1 A Revelation given to David, in Fayette, New York, June, 1829.
Gentiles unto the house of Israel. And behold thou art David, and thou art called to assist: Which thing if ye do, and are faithful, ye shall be blessed both spiritually and temporally, and great shall be your reward: Amen.
1 A Revelation given to John, in Fayette, New York, June, 1829.
1 A Revelation given to Peter, in Fayette, New York, June, 1829.
1 A Revelation to Joseph, Oliver and David, making known the calling of twelve disciples in these last days, and also instructions relative to building up
the church of Christ, according to the fulness of the gospel: Given in Fayette, New-York, June, 1829.
Spirit in many instances, that the things which you have written are true:
in the flesh: wherefore he suffered the pain of all men, that all men might repent and come unto him.
25 Wherefore all men must take upon them the name which is given of the Father, for in that name shall they be called at the last day:
38 Wherefore you shall testify they are of me, and not of man; for it is my voice which speaketh them unto you:
in the kingdom of my Father. Behold I Jesus Christ, your Lord and your God, and your Redeemer, by the power of my Spirit, have spoken it: Amen.
1 A commandment of God and not of man to you, Martin, given (Manchester, New York, March, 1830,) by him who is eternal:
might work upon the hearts of the children of men, altogether for my name's glory:
power, that you confess your sins, lest you suffer these punishments of which I have spoken, of which in the smallest, yea, even in the least degree you have
tasted at the time I withdrew my Spirit.
32 And of tenets thou shalt not talk, but shalt declare repentance and faith on the Savior and remission of sins by baptism and by fire; yea, even the Holy Ghost.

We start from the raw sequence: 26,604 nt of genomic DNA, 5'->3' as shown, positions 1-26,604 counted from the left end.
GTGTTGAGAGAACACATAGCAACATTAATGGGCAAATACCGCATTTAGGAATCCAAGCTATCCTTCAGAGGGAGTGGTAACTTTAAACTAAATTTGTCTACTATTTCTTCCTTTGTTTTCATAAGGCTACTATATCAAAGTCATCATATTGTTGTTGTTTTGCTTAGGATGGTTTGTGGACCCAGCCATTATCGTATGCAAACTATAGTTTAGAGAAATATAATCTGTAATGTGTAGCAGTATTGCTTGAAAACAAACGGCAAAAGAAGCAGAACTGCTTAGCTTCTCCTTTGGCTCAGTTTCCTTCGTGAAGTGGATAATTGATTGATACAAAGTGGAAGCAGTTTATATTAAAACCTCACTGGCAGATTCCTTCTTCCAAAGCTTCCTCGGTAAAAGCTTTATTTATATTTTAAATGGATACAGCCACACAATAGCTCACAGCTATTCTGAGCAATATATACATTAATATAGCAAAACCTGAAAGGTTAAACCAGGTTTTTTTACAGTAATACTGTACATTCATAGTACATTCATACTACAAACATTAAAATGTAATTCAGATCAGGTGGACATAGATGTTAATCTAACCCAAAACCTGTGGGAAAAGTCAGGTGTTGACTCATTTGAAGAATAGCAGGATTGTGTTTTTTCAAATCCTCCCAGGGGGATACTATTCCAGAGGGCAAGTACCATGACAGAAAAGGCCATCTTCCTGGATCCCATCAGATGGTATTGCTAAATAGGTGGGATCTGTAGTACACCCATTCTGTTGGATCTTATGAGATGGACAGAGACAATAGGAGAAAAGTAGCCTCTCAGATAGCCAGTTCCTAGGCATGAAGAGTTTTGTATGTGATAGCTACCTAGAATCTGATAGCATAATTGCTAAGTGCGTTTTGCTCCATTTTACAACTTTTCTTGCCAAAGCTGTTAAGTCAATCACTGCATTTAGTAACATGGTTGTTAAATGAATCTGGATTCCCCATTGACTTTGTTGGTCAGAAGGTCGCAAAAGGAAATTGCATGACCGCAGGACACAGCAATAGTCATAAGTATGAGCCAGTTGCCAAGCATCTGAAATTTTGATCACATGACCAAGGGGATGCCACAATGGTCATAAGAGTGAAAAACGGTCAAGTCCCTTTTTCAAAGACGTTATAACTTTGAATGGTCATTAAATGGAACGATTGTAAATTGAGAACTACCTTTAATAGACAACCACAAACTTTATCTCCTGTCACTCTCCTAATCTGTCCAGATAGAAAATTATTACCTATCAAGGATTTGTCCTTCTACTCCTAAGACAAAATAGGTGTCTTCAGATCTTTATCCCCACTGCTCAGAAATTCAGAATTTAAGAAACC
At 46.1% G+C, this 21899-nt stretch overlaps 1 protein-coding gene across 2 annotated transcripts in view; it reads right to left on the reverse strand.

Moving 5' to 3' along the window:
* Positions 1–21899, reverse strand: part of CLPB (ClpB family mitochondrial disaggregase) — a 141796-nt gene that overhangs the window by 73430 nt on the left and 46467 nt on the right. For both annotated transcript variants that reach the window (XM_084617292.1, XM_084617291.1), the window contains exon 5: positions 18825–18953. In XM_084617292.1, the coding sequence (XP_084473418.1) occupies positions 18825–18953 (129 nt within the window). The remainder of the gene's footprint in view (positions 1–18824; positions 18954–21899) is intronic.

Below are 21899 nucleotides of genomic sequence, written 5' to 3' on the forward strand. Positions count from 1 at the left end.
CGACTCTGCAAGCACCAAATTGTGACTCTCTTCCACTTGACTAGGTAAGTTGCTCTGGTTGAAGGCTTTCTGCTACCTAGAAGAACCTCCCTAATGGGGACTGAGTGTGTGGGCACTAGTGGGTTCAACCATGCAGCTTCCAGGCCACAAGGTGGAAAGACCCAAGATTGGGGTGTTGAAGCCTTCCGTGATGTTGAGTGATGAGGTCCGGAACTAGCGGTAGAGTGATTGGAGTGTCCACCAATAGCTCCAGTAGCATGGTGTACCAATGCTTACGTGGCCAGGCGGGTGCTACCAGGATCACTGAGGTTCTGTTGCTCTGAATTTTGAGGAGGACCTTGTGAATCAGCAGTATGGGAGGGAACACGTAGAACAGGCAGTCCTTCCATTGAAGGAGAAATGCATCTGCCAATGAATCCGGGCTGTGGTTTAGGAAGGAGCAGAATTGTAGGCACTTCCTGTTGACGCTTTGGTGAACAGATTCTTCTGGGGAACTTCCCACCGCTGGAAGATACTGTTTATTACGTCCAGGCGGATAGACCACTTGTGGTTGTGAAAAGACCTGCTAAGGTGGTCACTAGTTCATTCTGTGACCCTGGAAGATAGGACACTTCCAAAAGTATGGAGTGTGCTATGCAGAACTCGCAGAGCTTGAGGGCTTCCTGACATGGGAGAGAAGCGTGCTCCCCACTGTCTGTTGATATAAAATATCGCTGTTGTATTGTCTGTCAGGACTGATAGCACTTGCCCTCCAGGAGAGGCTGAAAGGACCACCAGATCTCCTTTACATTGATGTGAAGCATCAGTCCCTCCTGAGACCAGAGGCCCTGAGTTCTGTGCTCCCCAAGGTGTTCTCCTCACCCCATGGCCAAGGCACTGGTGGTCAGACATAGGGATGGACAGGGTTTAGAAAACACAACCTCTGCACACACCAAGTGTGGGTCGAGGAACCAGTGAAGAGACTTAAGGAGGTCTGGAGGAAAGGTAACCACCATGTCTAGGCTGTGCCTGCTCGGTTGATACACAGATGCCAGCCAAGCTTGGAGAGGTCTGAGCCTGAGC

1 A Revelation to Oliver, given in Manchester, New-York, April 6, 1830.
1 A Revelation to Hyrum, given in Manchester, New-York, April 6, 1830.
1 A Revelation to Samuel, given in Manchester, New-York, April 6,1830.
1 A Revelation to Joseph, the father of Joseph, given in Manchester, New-York, April 6, 1830.
CHAPTER XXI.1 A Revelation to Joseph (K.,) given in Manchester, New-York, April 6, 1830.
Behold I manifest unto you by these words, that you must take up your cross, in the which you must pray vocally before the world, as well as
in secret, and in your family, and among your friends, and in all places.
1 A Revelation to Joseph given in Manchester, New-York, April 6, 1830.
heavens to shake for your good, and his name's glory.
1 A Commandment unto the church of Christ, which was established in these last days, in the year of our Lord one thousand eight hundred and thirty; Given
in Fayette, New-York, April, 1830, in consequence of some desiring to unite with the church without re-baptism, who had previously been baptized.
1 The Articles and Covenants of the church of Christ, given in Fayette, New-York, June, 1830;
2 It being regularly organized and established agreeable to the laws of our country, by the will and commandments of God in the fourth month and on the sixth
day of the month, which is called April:
others by the ministering of angels, and declared unto the world by them:
18 Yea, even as many as were before he came in the flesh, from the beginning, who believed in the words of the holy prophets, who were inspired by the
gift of the Holy Ghost, which truly testified of him in all things, as well as those who should come after, who should believe in the gifts and callings
of God, by the Holy Ghost, which beareth record of the Father and of the Son, which Father and Son and Holy Ghost, is one God, infinite and eternal,
without end. Amen.
28 Neither by the ministering of angels, and the Lord God hath spoken it; and honor, power, and glory, be rendered to his holy name both now and ever. Amen.
and to take the lead of meetings; but none of these offices is he to do when there is an elder present, but in all cases is to assist the elder.
time to expound all things concerning this church of Christ to their understanding, previous to their partaking of the sacrament, and being confirmed by
the laying hands of the elders;
the church, and call upon the Father in mighty prayer, saying:
62 Whomsoever the other elders shall appoint from time to time:
1 A Revelation to Joseph, and also to Oliver, given in Harmony, Pennsylvania, July, 1830.
support thee; and I will bless them both spiritually and temporally;
open his mouth and declare my gospel as with the voice of a trump, both day and night.
1 A Revelation to Emma, given in Harmony, Pennsylvania, July, 1830.
which is pleasing unto me, to be had in my church:
1 A Revelation to Joseph, Oliver and John, given in Harmony, Pennsylvania, July, 1830.